real-time (of or relating to computer systems that update information at the same rate they receive information)

in series; nonparallel; serial (of or relating to the sequential performance of multiple operations)

parallel (of or relating to the simultaneous performance of multiple operations)

interoperable (able to exchange and use information)

off-line (not connected to a computer network)

on-line (connected to a computer network or accessible by computer)

addressable (capable of being addressed)

emulate (imitate the function of (another system), as by modifying the hardware or the software)

write (record data on a computer)

ping (send a message from one computer to another to check whether it is reachable and active)

clear (rid of instructions or data)

unformatted capacity ((computer science) the total number of bytes on a disk including the space that will be required to format it)

formatted capacity ((computer science) the usable capacity of a disk drive; the amount of space that is left after the sector headings and boundary definitions and timing information have been added by formatting the disk)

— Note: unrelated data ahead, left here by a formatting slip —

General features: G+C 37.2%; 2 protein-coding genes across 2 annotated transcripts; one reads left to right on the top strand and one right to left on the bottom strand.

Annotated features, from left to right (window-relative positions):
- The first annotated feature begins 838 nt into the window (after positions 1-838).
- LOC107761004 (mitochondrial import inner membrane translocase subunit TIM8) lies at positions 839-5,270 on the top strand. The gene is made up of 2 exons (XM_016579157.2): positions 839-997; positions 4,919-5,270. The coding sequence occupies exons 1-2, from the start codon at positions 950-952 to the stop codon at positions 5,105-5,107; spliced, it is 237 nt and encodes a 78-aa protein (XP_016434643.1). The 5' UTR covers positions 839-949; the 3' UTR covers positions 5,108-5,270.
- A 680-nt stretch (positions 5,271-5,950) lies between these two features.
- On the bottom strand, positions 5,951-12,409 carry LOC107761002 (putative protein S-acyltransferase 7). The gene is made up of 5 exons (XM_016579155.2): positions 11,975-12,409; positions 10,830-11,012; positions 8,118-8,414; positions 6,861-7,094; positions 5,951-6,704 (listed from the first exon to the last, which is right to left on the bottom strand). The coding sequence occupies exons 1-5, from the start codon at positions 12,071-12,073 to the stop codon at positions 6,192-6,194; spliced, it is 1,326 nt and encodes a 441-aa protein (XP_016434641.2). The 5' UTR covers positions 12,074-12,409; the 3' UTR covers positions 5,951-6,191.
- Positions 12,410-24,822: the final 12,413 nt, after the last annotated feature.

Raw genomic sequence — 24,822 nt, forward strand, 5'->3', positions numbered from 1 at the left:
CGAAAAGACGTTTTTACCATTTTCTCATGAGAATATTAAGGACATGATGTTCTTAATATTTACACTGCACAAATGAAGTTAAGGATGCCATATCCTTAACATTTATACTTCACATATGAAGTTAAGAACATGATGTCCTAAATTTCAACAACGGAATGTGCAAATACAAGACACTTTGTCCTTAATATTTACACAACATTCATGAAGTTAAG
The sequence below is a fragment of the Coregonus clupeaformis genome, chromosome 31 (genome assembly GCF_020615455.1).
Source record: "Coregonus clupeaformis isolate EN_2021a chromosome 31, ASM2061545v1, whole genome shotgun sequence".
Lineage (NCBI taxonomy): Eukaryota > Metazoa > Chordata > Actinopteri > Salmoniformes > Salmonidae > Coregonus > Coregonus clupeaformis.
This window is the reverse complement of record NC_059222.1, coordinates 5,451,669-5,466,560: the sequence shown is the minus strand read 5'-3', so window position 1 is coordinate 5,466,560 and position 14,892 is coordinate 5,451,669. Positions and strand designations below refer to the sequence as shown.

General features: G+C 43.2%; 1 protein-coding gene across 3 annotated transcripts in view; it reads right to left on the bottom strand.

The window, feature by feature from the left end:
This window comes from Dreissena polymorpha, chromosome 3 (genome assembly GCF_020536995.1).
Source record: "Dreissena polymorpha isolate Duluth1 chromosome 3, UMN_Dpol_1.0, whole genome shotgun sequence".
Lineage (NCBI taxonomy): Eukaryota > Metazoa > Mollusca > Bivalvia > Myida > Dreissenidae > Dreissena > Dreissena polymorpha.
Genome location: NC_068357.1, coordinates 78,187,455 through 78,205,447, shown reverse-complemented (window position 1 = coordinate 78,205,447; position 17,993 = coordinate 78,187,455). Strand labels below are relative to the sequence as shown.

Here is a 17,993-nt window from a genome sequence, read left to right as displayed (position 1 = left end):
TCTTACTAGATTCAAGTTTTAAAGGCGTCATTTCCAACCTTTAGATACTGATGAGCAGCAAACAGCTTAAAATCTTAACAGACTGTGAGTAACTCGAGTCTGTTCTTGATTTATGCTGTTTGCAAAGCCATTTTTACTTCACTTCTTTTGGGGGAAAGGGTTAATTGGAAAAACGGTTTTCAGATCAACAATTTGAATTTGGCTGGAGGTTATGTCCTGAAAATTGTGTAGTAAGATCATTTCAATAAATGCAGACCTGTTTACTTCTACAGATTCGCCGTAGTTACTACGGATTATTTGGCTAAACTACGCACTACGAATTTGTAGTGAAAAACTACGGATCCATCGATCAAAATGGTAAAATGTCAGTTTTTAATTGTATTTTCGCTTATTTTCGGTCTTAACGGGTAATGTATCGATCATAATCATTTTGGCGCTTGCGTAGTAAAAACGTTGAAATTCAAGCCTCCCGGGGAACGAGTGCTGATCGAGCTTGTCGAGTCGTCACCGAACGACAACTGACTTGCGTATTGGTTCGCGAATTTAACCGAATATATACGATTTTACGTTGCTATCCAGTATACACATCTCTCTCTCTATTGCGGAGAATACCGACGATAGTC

capacity ((computer science) the amount of information (in bytes) that can be stored on a disk drive)

partition ((computer science) the part of a hard disk that is dedicated to a particular operating system or application and accessed as a single unit)

bad block ((computer science) a block (usually one sector) that cannot reliably hold data)

block ((computer science) a sector or group of sectors that function as the smallest data unit permitted)

check bit; parity; parity bit ((computer science) a bit that is used in an error detection procedure in which a 0 or 1 is added to each group of bits so that it will have either an odd number of 1's or an even number of 1's; e.g., if the parity is odd then any group of bits that arrives with an even number of 1's must contain an error)

million instructions per second; MIPS ((computer science) a unit for measuring the execution speed of a computer's CPU (but not the whole system))